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Appendix A: Basic concept of radiative transfer

In the following we describe the basic concept of how the radative transfer is solved in the case of local thermodynamic equilibrium and then discuss the differences in the implementation in the case of MURaM, RH and COSI.

In local thermodynamic equilibrium (LTE) the velocity distribution of the atoms, ions and electrons is Maxwellian. Furthermore, the ionization rates and population numbers are a function of the local temperature and density. The assumption of LTE is only true if the collisional processes dominate over the radiative processes, e.g., for high densities, which is a suitable assumption for our study. The standard radiative transport equation in Eq. A.1

(A.1)

describes the change of the specific intensity Iν at frequency ν along the path dz in a plane-parallel atmosphere due to the emission and absorption, where η is the emissivity and χ the extinction coefficient. In our study μ = cos Θ = 1 as we consider the radiative transfer in the vertical direction. Using the optical depth

(A.2)

and the source function, defined as

(A.3)

the intensity change can be described as a function of the change of the optical depth as

(A.4)

Multiplying Eq. A.4 with eτ gives

(A.5)

If Sν is known, the integration of Eq. A.5 gives

(A.6)

It is assumed Sν is a linear function of τν. Then Eq. A.6 can be written as:

(A.7)

Clearly, the determination of the opacities and the source function has an impact in the emergent intensity. In the following, we give the basic concept of the numerical scheme of all three codes that is used to determine the emergent intensity in LTE and vertical direction (μ = 1).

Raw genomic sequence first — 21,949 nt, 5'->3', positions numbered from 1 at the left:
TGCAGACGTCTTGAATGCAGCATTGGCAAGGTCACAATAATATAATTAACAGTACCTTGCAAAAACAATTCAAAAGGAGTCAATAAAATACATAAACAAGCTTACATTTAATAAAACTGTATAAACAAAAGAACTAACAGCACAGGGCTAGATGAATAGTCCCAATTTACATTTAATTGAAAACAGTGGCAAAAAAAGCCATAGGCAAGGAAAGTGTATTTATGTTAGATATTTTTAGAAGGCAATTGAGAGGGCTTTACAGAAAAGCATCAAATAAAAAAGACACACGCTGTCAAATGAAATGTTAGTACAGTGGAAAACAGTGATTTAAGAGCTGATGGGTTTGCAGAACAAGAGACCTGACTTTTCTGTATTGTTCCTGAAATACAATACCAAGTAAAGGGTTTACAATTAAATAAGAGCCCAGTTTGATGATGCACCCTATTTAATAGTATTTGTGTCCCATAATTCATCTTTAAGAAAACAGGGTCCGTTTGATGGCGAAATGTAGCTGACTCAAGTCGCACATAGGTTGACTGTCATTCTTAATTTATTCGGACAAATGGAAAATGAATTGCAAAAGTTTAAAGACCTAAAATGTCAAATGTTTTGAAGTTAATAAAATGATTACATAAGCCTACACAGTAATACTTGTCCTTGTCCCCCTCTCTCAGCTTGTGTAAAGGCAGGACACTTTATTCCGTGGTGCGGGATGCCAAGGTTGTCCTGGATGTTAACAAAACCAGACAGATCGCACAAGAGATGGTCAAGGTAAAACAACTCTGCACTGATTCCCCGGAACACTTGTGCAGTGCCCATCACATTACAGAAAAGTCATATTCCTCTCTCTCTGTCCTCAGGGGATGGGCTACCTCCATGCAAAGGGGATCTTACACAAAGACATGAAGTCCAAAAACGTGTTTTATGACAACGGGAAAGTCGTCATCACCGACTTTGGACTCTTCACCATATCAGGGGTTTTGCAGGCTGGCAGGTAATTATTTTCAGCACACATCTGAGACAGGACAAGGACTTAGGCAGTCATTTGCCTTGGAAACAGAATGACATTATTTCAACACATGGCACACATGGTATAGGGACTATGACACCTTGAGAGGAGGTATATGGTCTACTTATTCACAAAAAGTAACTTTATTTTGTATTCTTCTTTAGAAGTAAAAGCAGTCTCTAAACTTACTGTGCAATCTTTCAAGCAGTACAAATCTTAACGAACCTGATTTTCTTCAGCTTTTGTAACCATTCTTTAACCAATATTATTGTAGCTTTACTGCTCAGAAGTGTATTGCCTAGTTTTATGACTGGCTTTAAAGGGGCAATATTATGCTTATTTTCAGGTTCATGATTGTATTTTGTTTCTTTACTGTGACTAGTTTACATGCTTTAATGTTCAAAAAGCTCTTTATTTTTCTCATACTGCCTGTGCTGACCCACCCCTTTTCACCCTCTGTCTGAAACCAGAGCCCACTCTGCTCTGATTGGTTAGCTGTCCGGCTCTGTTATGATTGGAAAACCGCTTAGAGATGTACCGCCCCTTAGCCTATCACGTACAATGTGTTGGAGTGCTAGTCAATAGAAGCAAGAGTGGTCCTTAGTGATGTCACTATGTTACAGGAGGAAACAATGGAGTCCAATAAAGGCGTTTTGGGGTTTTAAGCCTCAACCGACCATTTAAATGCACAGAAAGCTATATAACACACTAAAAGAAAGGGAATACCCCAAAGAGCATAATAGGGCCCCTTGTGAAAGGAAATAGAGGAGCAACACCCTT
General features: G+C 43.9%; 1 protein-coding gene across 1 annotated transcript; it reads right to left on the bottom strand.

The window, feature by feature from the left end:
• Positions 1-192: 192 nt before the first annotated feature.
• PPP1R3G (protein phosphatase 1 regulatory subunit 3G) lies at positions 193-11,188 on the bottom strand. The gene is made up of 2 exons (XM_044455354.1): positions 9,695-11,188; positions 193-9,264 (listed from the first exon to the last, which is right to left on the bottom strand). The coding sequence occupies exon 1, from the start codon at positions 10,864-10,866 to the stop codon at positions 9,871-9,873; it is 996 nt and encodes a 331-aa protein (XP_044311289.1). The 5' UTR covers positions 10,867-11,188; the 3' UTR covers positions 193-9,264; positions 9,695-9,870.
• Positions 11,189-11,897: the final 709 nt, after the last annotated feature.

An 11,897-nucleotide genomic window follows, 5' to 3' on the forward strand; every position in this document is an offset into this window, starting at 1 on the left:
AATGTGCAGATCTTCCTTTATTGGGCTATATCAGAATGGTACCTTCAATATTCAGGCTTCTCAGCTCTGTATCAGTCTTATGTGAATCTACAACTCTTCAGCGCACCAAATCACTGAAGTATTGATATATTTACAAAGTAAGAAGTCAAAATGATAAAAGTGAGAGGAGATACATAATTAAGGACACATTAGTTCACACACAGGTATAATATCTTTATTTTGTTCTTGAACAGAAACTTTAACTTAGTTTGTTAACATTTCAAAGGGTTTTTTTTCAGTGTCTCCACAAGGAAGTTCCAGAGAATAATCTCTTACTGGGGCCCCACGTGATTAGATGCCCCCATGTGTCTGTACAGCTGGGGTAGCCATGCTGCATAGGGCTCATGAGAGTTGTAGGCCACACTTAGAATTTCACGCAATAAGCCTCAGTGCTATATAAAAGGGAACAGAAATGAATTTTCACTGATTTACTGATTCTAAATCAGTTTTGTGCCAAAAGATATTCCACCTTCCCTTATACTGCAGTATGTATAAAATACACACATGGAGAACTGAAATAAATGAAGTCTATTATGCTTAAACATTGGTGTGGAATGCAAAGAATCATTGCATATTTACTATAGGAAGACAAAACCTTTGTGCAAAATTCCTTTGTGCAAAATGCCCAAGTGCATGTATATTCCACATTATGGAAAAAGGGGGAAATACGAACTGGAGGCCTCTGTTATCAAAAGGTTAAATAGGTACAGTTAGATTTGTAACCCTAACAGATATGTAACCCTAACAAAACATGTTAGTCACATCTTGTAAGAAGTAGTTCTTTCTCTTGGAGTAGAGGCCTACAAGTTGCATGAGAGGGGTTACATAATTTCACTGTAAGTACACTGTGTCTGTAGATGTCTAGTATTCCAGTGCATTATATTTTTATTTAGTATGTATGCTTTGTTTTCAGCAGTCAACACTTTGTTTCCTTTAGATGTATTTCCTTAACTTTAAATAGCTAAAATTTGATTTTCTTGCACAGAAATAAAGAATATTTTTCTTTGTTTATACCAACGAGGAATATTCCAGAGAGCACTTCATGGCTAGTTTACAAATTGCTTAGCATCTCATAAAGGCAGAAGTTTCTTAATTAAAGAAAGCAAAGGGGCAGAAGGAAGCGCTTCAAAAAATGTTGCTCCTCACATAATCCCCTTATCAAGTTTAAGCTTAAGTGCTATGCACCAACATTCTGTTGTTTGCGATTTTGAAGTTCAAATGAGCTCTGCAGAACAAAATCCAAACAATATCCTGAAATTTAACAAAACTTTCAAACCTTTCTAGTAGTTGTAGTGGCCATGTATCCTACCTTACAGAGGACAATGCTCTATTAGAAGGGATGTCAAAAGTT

Appendix B: MURaM

MURaM interpolates the opacity from a RH opacity table κ = f(ρ, T) using a bi-linear table interpolation. Starting with the values at the positions: z1 (κ1, 𝜚1, S1) and z2 (κ2, 𝜚2, S2) we compute the τ scale using Δτ = τ2 − τ1 > 0:

(B.1)

The outgoing intensity at the top of the domain is computed solely for diagnostics using a scheme that is separate from the radiative transfer that is used to compute the intensity throughout the simulation domain (needed for radiative heating/cooling). The contribution to the outgoing intensity at the top of the domain from the interval [τ1, τ2] in regions with Δτ > 10−5 is given by:

(B.2)

(B.3)

otherwise:

(B.4)

Appendix C: RH

In RH, the formal solution of Eq. (A.6), is achieved by piecewise integration using the formalism of characteristics (see Kunasz & Auer 1988). In this work we used the solver with linear interpolation of the source function between points τ1 and τ2, according to the expression:

(C.1)

where

To preserve numerical accuracy, when Δτ > 50, w0 = w1 = 1 and when Δτ < 5 ⋅ 10−4, w0 and w1 are approximated by